I got up slowly. The dryness in my throat was now unbearable, and I needed to ease it. A vase with wilted flowers caught my eye, and with a swift movement, I grabbed it. I dumped the flowers on the ground and gulped down the stale water. When the last droplet of water slid down my throat, I groaned in frustration. The thirst was more insistent than ever. Nausea twisted and turned in my stomach, and I doubled over as water and bile made its way up my esophagus. I heaved and heaved until my guts seemed satisfied that the vile liquid was completely gone.

“What’s wrong with me?” I moaned through a coughing fit, spitting on the floor.

“Water won’t quench your thirst.” Cassandra crouched down in front of me. “Bring in her first meal.”

“Cassandra!”

“She needs to feed, Darius.”

“She doesn’t even know what she is,” Darius’s voice was hostile, but his tone didn’t seem to bother Cassandra.

She seemed unfazed as she stared at me with pure admiration. Her friendly smile told me that I had no need to worry, that everything would be okay. “She’ll soon discover that by herself.”

A deliciously sweet aroma filled my nostrils. It came with a beating drum. I’d never smelled anything so heavenly before. My stomach growled and my lips became dryer. I turned my gaze in the direction of the beautiful smell.

It was a girl. She seemed terrified. Some sort of clear, salty-smelling liquid rolled from her eyes down her cheeks. Somehow, I knew liquid wasn’t the right word, but my memory offered no other words. It was strange, but my mind seemed to be selective when it came to what I needed to know.

The scent of the girl was so enticing that I was nearly salivating—or would have been if I had any saliva to spare.

The drumming beat louder and louder. I covered my ears with my hands, hoping it would tamp down the sound.

Cassandra, having come out from behind her wall of protectors without my noticing, touched my hands and eased them to my sides. “Don’t try to silence the sound. It’s who you are. Use it. When the beating stops, you stop.”

I squinted, not understanding a word. Something sharp pricked my lips from the inside. A shot of hot liquid ran down my throat. Blood, my blood, coating my throat.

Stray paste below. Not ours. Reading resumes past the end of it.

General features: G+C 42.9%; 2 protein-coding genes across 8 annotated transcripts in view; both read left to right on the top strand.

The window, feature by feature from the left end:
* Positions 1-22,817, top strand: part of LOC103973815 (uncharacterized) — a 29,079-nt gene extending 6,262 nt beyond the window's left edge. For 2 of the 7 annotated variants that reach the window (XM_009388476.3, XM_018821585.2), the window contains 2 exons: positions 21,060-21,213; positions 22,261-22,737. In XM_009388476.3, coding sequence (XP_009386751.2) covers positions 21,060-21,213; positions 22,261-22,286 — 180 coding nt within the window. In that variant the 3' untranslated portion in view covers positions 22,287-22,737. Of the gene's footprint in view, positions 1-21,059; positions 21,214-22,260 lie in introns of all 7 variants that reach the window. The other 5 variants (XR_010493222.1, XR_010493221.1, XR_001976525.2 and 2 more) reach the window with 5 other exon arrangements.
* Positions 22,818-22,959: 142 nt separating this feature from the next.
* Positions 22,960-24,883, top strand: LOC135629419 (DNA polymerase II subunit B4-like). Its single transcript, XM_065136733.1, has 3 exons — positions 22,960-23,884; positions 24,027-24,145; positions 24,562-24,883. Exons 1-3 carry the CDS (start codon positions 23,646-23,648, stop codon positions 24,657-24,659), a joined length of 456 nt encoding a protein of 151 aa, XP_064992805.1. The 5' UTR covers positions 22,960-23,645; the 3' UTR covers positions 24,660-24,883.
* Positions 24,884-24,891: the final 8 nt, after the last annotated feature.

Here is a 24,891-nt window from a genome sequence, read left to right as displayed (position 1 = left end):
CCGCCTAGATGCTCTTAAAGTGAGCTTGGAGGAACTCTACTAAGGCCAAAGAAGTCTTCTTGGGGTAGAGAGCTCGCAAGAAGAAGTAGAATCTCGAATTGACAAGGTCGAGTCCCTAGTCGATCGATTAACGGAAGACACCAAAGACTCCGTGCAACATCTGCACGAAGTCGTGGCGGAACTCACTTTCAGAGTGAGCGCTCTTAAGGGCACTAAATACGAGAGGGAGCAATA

I had to get more. My tongue glided over my teeth and stopped when it met a deadly sharp fang.

Realization struck, sudden and complete. What I was jolted through me. Instinct took over.

A horrible shriek left the fragile little creature in front of me as I took two swift leaps and connected with her body. Her bones shattered under my grip, but the sound didn’t stop me from sinking my teeth into her neck. When my fangs pierced her flesh, warm blood filled my mouth. I moaned with satisfaction as it flowed down my throat, easing the scorching pain. I bit harder and sucked thirstily. The drumming beat slowed, growing fainter and fainter before completely fading away.

“Natasha,” Cassandra yelled as I kept drinking. An ache formed in the pit of my stomach, but I couldn’t stop my feast.

“Natasha,” she yelled again. Something slammed into my body. My fangs were wrenched from the girl’s neck. I flew through the air and crashed against the wall.

I was immediately on my feet. My mind was clouded. A flicker on my hand caught my eye. It was captivating. I lifted my hand and admired the hot flame dancing in my palm, watching it flick over my hand and up my wrist. For some reason, it didn’t hurt me, almost as if it was part of me. An amazing sense of power settled in my core and I forgot about the lifeless girl, about being wrenched from my meal.

Whatever this flame was… it was making me powerful.

Cassandra approached me with small, tentative steps. I shifted my gaze from the flame to the corpse behind Cassandra, before looking at Cassandra. My flame disappeared as she neared me, and her lips spread into a smile.

She touched my cheek gently. I flinched away, but she touched me again and my body seemed to melt into her touch. Her hand was warm and soft; it sent a tingle all over my body.

I loved her touch.

“She’s dead,” Cassandra whispered in my ear. “First rule: we don’t drink from the dead. You’re still thirsty.”

I nodded.

“Good,” she said. She gestured at the door and it opened again. That drumming beat sounded in my ears again.

A male voice protested. “Cassandra, what—?”

“Darius, she needs to feed!” Cassandra glared at Darius.

He quickly shut his mouth and turned his eyes down to the ground.

My next meal was waiting. I didn’t wait for instructions this time. I pounced on my meal, crushing weak bones in my grip and piercing the warm flesh. The taste was different this time, not as sweet, but still delicious. I listened to the heartbeat growing fainter. I withdrew my fangs when it faded away. I heard footsteps and the creak of leather shoes as Darius quickly walked away.

When I looked up, he was framed in the doorway. He turned and pierced Cassandra with his gaze, a warning glint in his eyes. “Don’t say I didn’t warn you. You never should’ve changed her.”

Our eyes met for a fraction of a second, and I saw a flash of fear in his eyes. Fear of what, me?

He disappeared through the door.

“Dig in, my little firebird,” Cassandra whispered in my ear.

My gaze fell on five other helpless figures being brought into the room.

Before the first one had a chance to blink, my teeth sank into his flesh.